Screw The Vacuuming
There was a lot I needed to be doing this morning. And none of it included sitting on my friend's back porch chatting the day away. I needed to be putting a load of mediums in the wash and folding the two load of clean clothes that have been taunting me for the past 24 hours. I needed to be unloading the dishwasher and loading it back up; vacuuming my floor, making my bed... On and on the goes the list.

Instead, I ignored my chores and sashayed on down the sidewalk. I sat with my friend on her back porch, both of us with a baby on our lap, watching our kids play together.

We talked. Talked about the state of our breasts (or lack thereof) post-children. And laughed. Laughed about stuff our kids do and say. And felt sad. Sad because we are both staring down deployments. And navigated. Navigated through the pros and cons of staying here or going home during a deployment.

And then we kept right on talking... We talked about how great our respective husbands are; how much they love their motorcycles and the Air Force. We talked about our neighborhood, where the best thrift stores are, the pros and cons of a tummy tuck, which is the "better" Walmart in town; about how she keeps her house smelling fantastic; and, most importantly, where one finds a canopy for a bed.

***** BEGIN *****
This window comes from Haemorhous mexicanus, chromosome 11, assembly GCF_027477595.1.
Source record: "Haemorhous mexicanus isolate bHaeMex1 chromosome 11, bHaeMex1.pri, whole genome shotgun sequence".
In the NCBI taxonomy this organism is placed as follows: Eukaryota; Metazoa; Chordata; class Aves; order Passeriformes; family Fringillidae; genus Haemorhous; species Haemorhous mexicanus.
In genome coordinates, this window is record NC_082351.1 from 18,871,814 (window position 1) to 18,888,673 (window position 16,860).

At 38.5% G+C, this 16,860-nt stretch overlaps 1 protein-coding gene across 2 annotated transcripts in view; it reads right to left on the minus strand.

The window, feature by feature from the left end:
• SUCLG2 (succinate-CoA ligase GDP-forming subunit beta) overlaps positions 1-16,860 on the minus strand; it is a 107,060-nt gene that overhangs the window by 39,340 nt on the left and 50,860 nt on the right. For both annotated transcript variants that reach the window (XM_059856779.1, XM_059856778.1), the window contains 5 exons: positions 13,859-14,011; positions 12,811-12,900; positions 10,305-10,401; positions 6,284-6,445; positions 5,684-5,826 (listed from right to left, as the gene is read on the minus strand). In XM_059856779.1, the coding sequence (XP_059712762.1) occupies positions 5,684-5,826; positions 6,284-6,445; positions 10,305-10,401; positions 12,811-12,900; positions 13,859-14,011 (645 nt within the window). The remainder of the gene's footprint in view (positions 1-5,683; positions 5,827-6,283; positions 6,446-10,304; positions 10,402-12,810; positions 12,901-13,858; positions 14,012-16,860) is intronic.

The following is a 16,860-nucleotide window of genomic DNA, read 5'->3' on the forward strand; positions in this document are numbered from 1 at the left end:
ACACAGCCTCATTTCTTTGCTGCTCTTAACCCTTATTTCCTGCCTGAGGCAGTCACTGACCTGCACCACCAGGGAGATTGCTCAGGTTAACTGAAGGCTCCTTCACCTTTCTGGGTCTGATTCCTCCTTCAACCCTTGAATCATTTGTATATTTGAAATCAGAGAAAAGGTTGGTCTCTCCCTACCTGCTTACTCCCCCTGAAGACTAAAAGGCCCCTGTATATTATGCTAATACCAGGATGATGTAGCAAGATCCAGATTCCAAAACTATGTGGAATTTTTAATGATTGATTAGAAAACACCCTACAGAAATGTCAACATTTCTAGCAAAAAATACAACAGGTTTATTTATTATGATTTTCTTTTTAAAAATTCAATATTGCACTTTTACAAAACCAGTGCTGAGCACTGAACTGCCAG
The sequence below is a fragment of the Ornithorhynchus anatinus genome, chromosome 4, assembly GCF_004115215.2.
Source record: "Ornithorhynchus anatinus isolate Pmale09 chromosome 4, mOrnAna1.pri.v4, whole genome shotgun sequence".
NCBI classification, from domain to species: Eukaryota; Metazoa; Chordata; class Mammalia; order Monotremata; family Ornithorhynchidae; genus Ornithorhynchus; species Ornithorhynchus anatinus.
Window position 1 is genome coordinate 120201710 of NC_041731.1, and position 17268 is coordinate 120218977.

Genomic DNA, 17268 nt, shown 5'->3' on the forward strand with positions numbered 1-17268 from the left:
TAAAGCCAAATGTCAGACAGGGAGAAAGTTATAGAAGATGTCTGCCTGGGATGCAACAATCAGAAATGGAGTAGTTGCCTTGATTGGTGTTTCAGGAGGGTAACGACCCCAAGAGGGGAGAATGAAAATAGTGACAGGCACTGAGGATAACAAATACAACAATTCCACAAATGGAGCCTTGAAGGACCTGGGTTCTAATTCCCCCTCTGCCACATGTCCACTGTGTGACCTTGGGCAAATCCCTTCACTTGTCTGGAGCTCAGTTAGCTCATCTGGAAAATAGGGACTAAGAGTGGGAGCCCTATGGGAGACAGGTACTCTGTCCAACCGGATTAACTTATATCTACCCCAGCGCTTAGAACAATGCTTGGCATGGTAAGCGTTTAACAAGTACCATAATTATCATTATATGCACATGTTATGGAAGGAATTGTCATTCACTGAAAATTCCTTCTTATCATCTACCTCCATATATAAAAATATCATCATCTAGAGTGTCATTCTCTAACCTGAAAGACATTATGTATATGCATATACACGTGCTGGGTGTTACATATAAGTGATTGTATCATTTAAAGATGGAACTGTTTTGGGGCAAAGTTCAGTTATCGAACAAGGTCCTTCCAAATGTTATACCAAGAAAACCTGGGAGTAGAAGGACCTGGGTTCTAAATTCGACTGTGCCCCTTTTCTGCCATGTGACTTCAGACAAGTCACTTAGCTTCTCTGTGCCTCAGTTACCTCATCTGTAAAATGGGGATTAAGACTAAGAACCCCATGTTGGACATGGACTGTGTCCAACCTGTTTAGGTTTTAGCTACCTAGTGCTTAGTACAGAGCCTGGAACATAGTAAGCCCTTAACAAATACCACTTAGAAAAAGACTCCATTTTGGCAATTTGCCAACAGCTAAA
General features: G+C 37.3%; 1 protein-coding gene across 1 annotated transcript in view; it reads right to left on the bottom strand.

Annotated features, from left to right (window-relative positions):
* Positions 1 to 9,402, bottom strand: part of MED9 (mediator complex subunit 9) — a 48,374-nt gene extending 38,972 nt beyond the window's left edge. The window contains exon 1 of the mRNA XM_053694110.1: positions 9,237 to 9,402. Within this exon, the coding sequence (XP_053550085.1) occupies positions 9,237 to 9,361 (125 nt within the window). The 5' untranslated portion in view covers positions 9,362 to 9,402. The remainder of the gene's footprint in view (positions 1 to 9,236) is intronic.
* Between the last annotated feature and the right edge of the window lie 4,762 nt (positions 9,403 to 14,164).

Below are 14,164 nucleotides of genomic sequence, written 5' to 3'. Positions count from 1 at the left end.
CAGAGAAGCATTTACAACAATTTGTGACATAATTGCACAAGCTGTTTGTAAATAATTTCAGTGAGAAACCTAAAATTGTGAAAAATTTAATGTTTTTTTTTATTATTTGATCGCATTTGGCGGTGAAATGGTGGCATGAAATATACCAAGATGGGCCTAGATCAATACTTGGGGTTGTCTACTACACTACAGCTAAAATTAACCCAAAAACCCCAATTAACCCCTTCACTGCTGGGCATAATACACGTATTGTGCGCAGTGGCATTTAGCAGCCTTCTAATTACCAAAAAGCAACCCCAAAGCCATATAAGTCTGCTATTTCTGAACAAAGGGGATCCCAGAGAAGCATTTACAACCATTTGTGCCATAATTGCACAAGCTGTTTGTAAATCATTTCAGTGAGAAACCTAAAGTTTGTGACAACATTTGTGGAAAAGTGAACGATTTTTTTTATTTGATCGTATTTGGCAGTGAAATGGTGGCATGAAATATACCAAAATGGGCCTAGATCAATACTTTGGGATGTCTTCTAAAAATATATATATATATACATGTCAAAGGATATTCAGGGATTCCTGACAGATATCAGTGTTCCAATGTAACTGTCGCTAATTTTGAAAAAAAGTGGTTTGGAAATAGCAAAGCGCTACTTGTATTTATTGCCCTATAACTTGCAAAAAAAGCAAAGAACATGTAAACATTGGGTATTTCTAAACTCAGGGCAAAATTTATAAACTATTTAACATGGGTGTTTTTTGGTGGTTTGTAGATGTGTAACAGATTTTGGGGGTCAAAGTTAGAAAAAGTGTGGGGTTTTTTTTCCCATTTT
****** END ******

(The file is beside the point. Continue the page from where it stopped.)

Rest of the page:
Or, in other words... the crucial stuff of life.

Of course we occasionally chided our children; I saved Eliza from consuming whole pieces of sidewalk chalk; she picked up a thrown Elmo toy from the ground twenty-seven thousand times.

It was great. And I didn't even think about how much I had to do at home. Or worry that I would regret the time spent sitting in a lawn chair talking with a friend.

Yes, I came home to a messy house; I had hungry kids to feed and nap time was only 15 minutes away. But I couldn't have cared less.

I needed that time. I needed to laugh and talk and just be a friend.

Why don't I do this more often? Why do I let my routine and my chores and my agenda become blinders to building relationships?

My new motto: Relationships first. Vacuuming second.

On second thought, screw the vacuuming.
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